Based on these performances the Delhi Dynamos would create a junior wing, selecting the top 30 players. The chosen stars would then go on a six-month long training programme under the Dynamo’s coaches. These players would also go on to represent Delhi Dynamos across various Youth Leagues in India.

The Sachin Tendulkar co-owned franchisee, Kerela Blasters also jumped on to the bandwagon by reaching out to thousands of Keralites in their initiative.

“A lot of academies start grassroots programmes very early, but they don’t really know how to teach kids. The same sessions would be held for senior as well as junior kids, but that never works. The correct method of training young children is totally different. Now we’re learning the correct way, and realizing that it’s more about letting the kids get acquainted with the game and enjoy themselves. It’s a great thing that the AIFF and ISL are doing, and hopefully, we will see its results in some years.I must add that football, in my opinion, is a great teacher of life lessons, more than any other sport, which is why I call football the “School of Life” comments Kerala Blaster’s Grassroot officer Deepak CM, in an interview with the Indian Super League.

Franchisees have entertained this idea of training, scouting, developing and creating a superstar. The Pune based franchisee FC Pune City will add to the existing footballing culture in Pune, by teaching kids to play the Fiorentina Way envisions development manager Pramesh Naik.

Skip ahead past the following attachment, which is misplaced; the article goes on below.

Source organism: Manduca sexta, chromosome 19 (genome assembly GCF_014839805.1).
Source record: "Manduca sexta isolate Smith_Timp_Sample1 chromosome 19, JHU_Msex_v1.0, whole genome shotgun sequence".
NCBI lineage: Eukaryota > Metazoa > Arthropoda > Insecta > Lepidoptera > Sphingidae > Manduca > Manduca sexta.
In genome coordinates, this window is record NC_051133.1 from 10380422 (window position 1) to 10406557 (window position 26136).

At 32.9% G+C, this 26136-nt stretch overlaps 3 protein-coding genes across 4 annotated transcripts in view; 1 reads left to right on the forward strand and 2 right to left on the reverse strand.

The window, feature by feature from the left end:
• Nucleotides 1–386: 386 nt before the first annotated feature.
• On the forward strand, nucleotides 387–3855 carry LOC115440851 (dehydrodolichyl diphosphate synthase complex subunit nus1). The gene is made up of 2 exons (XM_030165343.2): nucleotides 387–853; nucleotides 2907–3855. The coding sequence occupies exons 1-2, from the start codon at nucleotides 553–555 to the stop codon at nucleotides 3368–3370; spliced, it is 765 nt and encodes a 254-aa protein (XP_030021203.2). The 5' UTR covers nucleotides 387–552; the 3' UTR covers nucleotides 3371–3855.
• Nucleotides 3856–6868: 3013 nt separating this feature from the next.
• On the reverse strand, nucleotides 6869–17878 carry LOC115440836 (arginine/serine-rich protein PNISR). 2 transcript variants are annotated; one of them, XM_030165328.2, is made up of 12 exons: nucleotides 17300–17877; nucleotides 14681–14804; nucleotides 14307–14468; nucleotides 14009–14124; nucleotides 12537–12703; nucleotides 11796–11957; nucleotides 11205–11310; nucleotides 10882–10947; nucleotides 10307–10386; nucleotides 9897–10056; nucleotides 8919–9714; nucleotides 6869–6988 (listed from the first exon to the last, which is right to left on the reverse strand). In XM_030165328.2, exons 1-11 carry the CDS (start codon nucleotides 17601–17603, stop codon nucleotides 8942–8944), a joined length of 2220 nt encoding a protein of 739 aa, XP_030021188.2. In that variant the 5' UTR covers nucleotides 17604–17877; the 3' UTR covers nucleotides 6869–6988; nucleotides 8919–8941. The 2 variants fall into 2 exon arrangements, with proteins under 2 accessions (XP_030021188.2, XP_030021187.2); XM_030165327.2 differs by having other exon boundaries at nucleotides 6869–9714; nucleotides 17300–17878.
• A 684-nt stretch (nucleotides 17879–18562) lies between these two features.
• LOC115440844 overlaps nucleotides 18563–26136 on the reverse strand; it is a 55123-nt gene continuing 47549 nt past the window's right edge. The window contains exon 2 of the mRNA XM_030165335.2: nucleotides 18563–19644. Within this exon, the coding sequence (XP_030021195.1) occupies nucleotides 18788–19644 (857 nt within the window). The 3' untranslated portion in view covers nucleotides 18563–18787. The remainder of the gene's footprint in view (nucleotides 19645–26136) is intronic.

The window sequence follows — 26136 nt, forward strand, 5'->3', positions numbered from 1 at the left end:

The Indian Super League has brought with itself much razzmatazz and elation. Watching the likes of Alessandro Del Piero, Robert Pires and David Trezeguet play in the Indian subcontinent, is a dream come true for many. The links developed between the ISL Franchisees and the European Clubs are another positive of this star-studded event. Ties between Delhi Dynamos and Feyenoord, FC Pune City and Fiorentina, Atletico de Kolkata and Atletico de Madrid will certainly benefit the franchisees in the long run. But, perhaps the most vital ingredient which the Indian Super League has brought isn’t the most visible one, the ISL Grassroots Development Program.

Perhaps to awaken India from its long deep slumber as a giant, the grassroots programme is one major jolt intended to force the nation to achieve brilliance. Commencing in the city of Mumbai soon, the grassroots programme is set to change the way football is seen as general in India. It is certain that uncharted talent will be scouted.

Links with European clubs will certainly help in improvising the coaching methods and techniques applied in the subcontinent. These ties also serve as a proper breeding ground for talent ,European scouts might be interested in. Although the results of the Grass Root Development Programme will not be palpable in the first few years, it would certainly grip the nation in the next five. Lastly, the dream of seeing India in a World Cup, might just be possible in the coming years, with the grass-root programme presenting the national team with abundance of talented mature superstars.